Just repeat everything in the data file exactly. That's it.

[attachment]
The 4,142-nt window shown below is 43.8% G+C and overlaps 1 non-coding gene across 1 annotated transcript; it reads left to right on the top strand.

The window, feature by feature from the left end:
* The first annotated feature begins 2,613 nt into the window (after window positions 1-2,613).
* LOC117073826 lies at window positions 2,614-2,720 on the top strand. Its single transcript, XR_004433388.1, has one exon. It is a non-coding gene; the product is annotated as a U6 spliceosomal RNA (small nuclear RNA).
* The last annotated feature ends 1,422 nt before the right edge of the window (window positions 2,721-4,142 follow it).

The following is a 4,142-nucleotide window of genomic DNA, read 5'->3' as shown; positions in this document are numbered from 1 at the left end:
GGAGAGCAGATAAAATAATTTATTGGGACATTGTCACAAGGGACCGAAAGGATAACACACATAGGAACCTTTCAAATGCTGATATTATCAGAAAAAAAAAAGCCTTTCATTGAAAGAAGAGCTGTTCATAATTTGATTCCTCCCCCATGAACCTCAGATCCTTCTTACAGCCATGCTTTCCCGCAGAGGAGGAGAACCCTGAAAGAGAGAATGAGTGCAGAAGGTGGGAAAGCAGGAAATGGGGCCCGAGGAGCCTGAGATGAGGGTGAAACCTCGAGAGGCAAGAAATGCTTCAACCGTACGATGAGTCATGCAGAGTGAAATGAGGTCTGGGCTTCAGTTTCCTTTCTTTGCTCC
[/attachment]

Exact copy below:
The 4,142-nt window shown below is 43.8% G+C and overlaps 1 non-coding gene across 1 annotated transcript; it reads left to right on the top strand.

The window, feature by feature from the left end:
* The first annotated feature begins 2,613 nt into the window (after window positions 1-2,613).
* LOC117073826 lies at window positions 2,614-2,720 on the top strand. Its single transcript, XR_004433388.1, has one exon. It is a non-coding gene; the product is annotated as a U6 spliceosomal RNA (small nuclear RNA).
* The last annotated feature ends 1,422 nt before the right edge of the window (window positions 2,721-4,142 follow it).

The following is a 4,142-nucleotide window of genomic DNA, read 5'->3' as shown; positions in this document are numbered from 1 at the left end:
GGAGAGCAGATAAAATAATTTATTGGGACATTGTCACAAGGGACCGAAAGGATAACACACATAGGAACCTTTCAAATGCTGATATTATCAGAAAAAAAAAAGCCTTTCATTGAAAGAAGAGCTGTTCATAATTTGATTCCTCCCCCATGAACCTCAGATCCTTCTTACAGCCATGCTTTCCCGCAGAGGAGGAGAACCCTGAAAGAGAGAATGAGTGCAGAAGGTGGGAAAGCAGGAAATGGGGCCCGAGGAGCCTGAGATGAGGGTGAAACCTCGAGAGGCAAGAAATGCTTCAACCGTACGATGAGTCATGCAGAGTGAAATGAGGTCTGGGCTTCAGTTTCCTTTCTTTGCTCC